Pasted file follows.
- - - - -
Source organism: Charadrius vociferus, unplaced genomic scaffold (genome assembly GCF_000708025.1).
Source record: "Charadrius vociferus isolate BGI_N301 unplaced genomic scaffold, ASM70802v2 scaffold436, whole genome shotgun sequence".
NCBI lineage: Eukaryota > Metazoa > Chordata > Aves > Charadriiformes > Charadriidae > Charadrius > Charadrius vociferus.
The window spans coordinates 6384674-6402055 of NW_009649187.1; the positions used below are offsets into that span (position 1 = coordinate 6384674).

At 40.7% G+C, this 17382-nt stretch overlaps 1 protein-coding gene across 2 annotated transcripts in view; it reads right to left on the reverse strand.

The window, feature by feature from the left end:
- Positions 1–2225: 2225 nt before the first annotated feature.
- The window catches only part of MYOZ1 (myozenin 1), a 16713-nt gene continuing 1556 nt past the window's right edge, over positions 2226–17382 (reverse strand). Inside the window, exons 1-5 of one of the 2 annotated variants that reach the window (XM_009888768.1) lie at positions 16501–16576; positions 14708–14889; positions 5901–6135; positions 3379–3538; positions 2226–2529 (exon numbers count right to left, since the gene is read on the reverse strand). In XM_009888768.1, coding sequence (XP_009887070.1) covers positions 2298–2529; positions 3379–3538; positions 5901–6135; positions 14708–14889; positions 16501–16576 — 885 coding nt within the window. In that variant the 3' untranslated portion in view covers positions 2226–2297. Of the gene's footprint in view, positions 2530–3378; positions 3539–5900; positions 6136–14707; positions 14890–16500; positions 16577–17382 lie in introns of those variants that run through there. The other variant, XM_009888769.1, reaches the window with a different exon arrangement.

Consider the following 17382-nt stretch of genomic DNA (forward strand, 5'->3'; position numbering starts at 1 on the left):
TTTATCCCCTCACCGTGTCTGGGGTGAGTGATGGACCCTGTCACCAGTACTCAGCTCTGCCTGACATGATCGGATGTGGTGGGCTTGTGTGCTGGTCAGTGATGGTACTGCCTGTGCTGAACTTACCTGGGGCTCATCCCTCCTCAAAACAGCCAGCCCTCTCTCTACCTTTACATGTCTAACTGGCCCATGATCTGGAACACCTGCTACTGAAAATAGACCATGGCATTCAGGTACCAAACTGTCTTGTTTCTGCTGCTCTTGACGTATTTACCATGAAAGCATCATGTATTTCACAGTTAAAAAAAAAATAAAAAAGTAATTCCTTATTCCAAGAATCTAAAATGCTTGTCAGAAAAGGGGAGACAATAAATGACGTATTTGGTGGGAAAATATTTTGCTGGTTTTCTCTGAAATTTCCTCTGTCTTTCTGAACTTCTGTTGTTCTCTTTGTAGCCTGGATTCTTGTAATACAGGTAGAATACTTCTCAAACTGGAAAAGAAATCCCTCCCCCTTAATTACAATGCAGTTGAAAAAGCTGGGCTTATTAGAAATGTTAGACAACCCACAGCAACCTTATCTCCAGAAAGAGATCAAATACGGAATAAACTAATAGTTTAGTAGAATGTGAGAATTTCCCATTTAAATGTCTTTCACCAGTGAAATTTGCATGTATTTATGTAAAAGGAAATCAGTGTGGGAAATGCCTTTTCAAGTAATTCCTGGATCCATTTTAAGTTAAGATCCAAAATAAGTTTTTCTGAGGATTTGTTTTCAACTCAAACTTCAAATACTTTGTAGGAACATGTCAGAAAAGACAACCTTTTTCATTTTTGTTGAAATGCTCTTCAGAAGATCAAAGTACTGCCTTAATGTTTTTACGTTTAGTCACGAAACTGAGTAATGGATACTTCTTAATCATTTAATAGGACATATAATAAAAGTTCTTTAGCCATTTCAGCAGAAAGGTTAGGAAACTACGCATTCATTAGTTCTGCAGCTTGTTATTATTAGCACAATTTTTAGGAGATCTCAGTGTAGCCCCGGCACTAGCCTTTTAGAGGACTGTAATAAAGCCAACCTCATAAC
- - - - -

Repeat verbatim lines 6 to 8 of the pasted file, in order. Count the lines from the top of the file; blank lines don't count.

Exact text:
The window, feature by feature from the left end:
- Positions 1–2225: 2225 nt before the first annotated feature.
- The window catches only part of MYOZ1 (myozenin 1), a 16713-nt gene continuing 1556 nt past the window's right edge, over positions 2226–17382 (reverse strand). Inside the window, exons 1-5 of one of the 2 annotated variants that reach the window (XM_009888768.1) lie at positions 16501–16576; positions 14708–14889; positions 5901–6135; positions 3379–3538; positions 2226–2529 (exon numbers count right to left, since the gene is read on the reverse strand). In XM_009888768.1, coding sequence (XP_009887070.1) covers positions 2298–2529; positions 3379–3538; positions 5901–6135; positions 14708–14889; positions 16501–16576 — 885 coding nt within the window. In that variant the 3' untranslated portion in view covers positions 2226–2297. Of the gene's footprint in view, positions 2530–3378; positions 3539–5900; positions 6136–14707; positions 14890–16500; positions 16577–17382 lie in introns of those variants that run through there. The other variant, XM_009888769.1, reaches the window with a different exon arrangement.